Daily Mail

Deporting people is not the answer to the problem of crime, nor has it ever been.

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Clearly we need to have the full details of those individuals who have today been deported from the UK to Jamaica. However, the Home Office was forced to remove well over half of those they wished to deport after last minute appeals that they had not had their cases properly represented by lawyers. Which begs the questions of what have these people done and is it ever right to deport someone from the place they call ‘home’?

Earlier this week a Home office spokesperson said:

‘We make no apology for trying to protect the public from serious, violent and persistent foreign national offenders.’

Sajid Javid has argued that all of those being deported were ‘Jamaican nationals who have been convicted of criminal offences and served prison sentences of 12 months or more’.

Opponents of the deportation have suggested that at the very least these people have not all been given the opportunity to contest their deportation in the courts. Detention Action– a charity which works with those held in immigration detention centres  – claimed that poor communication at the centres in which the detainees had been held meant they couldn’t access legal support.

The High Court upheld this injunction in at least 30 of the 50 cases of those scheduled to be flown out of Britain this morning.

Bella Sankey, Director of Detention Action, said:

‘Yesterday we gathered shocking and damning evidence that those scheduled on tomorrow’s deportation flight to Jamaica have been denied access to justice. Home Office efforts to issue new SIM cards have been flawed and patchy and people facing a life-changing removal from the UK are effectively being held incommunicado. These removals must be halted until access to lawyers has been restored’.

Speaking on BBC News this morning Sankey remarked that those being deported were being punished a second time for crimes they had already served prison sentences for. Mnay were brought to the UK as children or young adults, many had suffered abuse and grooming whilst here, and in many cases their crimes were minor and drug related. Even in the case of those committing the serious violent offences that Home Secretary Patel and Chancellor Javid were intent on highlighting, did so after living here for several decades.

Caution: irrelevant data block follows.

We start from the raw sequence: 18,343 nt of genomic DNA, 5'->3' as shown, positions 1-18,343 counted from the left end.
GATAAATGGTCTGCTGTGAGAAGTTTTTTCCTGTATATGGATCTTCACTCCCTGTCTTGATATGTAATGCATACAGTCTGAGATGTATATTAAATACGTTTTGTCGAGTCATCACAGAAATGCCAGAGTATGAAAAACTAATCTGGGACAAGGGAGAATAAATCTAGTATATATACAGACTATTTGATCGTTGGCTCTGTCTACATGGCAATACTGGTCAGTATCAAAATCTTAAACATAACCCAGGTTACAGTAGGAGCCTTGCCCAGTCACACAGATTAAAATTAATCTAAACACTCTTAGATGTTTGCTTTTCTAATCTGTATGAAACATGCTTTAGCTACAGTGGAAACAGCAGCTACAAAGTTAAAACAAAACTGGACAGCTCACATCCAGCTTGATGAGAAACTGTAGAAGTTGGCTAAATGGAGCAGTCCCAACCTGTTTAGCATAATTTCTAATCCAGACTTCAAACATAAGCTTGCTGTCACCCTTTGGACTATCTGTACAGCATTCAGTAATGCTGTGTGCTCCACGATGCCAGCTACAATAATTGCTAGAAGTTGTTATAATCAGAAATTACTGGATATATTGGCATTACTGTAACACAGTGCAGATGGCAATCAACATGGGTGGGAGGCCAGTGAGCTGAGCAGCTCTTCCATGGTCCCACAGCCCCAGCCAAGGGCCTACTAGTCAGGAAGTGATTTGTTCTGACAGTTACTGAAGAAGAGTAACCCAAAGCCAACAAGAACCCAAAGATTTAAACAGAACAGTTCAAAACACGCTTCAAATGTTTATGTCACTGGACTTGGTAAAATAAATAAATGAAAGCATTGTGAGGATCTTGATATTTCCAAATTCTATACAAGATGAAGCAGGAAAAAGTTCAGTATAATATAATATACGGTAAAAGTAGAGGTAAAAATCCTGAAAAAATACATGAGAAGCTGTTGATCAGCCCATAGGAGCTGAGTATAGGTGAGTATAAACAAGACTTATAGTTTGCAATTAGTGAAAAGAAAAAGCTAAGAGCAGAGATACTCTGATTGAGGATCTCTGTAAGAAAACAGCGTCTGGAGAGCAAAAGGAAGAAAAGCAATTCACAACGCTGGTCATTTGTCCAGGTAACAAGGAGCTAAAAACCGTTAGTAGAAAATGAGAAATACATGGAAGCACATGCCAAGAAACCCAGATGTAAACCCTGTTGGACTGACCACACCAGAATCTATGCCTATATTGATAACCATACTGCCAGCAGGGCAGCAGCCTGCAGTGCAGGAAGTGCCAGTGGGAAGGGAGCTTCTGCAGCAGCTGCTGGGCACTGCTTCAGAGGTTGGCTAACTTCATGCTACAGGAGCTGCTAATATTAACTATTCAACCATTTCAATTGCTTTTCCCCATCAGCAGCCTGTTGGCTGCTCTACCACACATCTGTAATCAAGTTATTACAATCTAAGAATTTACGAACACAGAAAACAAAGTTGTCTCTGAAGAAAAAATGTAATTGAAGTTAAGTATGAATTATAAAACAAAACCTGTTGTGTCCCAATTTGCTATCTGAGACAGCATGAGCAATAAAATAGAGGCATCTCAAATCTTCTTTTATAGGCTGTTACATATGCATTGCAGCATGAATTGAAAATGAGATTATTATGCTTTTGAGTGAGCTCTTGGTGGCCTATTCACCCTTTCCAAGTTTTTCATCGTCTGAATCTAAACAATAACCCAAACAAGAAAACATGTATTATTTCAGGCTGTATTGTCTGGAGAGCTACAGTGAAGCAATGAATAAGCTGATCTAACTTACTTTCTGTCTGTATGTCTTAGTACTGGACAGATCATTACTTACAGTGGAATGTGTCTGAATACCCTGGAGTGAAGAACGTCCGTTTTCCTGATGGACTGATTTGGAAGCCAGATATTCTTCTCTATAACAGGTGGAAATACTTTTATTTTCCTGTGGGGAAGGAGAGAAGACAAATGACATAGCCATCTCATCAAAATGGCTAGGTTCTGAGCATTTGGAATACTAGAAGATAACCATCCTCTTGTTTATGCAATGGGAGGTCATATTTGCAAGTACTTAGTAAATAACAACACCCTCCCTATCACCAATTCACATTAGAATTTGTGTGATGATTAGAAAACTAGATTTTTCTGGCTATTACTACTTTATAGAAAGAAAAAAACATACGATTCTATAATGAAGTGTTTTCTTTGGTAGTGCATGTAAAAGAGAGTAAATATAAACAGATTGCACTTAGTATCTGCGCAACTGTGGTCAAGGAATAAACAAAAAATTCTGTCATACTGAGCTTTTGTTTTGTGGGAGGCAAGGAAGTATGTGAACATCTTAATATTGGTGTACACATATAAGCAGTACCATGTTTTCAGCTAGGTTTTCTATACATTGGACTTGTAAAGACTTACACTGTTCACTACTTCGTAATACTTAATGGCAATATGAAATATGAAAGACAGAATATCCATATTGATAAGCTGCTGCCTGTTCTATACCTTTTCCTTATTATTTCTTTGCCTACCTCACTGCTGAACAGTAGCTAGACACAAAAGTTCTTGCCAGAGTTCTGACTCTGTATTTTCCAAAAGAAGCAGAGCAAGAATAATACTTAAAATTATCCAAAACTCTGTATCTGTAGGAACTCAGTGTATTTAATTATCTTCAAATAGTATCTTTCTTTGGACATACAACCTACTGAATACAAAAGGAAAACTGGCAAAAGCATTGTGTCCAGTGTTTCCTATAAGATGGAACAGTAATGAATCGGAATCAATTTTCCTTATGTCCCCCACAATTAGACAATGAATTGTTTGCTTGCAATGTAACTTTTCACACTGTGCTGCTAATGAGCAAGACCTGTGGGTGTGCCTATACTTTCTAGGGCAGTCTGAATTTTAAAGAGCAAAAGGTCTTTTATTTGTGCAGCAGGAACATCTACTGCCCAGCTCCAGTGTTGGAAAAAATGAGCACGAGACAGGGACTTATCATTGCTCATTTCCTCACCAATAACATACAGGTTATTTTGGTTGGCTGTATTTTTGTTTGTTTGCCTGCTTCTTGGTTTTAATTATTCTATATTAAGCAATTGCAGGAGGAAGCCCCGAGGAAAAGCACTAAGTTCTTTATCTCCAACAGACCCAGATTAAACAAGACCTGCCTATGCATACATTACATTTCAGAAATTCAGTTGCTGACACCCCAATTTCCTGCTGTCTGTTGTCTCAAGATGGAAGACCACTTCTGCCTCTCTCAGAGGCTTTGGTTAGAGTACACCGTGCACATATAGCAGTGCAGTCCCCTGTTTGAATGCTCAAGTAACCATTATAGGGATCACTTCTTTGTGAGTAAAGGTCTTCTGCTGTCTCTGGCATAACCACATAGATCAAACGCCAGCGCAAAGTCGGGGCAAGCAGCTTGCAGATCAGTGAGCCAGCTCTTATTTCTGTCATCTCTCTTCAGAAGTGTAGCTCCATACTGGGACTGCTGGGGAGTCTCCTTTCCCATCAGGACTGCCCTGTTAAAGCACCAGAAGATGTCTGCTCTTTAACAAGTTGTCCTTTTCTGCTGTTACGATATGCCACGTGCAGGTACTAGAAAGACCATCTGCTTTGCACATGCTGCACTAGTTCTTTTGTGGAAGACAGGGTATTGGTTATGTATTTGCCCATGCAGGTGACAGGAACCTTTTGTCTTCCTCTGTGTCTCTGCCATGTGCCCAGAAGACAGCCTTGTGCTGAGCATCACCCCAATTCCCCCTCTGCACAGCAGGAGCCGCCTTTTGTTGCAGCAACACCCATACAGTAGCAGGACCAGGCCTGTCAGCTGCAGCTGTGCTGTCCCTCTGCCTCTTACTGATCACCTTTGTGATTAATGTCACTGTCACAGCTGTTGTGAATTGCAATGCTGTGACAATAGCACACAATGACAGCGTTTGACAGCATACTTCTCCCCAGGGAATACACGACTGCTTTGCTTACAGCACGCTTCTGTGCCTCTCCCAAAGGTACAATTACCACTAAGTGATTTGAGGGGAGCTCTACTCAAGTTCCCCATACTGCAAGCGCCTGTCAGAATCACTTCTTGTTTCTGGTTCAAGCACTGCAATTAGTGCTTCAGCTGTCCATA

Her point was that these people – whatever they have done – are, effectively if not legally, British citizens. Their offending is our problem, not Jamaica’s.

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We have a history of deporting people our own citizens in this country. From at least the 17thcentury we shipped unwanted criminals to the colonies on America’s eastern seaboard – to Maryland and Virginia for example. Revolutionary war in 1776 brought the system of indentured forced migration to a close and it was far from effective Unknownanyway, as convicts found it fairly straightforward to escape and return to England.

It was much harder for them to escape from the next penal colony however. In 1787 the First Fleet sailed for New South Wales, landing in Botany Bay and establishing a penal settlement was to last until the 1860s. Australia was an unforgiving continent from which escape was almost impossible.

Whilst modern historians have reconsidered the convict experience in the last few decades, and argued that some of those sent ‘down under’ had a better set of life chances than those left behind in the slums of London, Birmingham and Manchester, it was still a double sentence.

Most of those transported (deported in effect) to Australia were guilty of fairly minor property crimes and yet they had been imprisoned in Britain, often in unsanitary and bleak conditions, before being packed onto a ship and transported thousands of miles to endure harsh conditions in a new colony. Set to work in chain gangs, on farms as bonded labourers and servants, whilst they might work their way out of bondage it was very difficult for any of them to return ‘home’.

Britain abandoned transportation in the 1860s, preferring instead to lock up most of our criminals in model prisons like Pentonville. Notions of reform and rehabilitations often ran a poor second to those of protecting the public and punishment but at least on release those convicted could return to the communities they knew and understood.

Britain is a nation of immigrants; first and second and third (and so on) migrants from all over the world. Those from the Caribbean (whether Windrush or not) come as part of what was our empire and dominions. To uproot those that have made their home here (however badly they have lived their lives since they arrived) seems to be piling further punishment on top of that imposed by a judge at trial.

To me it smacks of cruelty and an abrogation of responsibility for people whose crimes were committed here, not in Jamaica or anywhere else, and as a result of the environment they grew up in, not the one they were removed from as children or teenagers.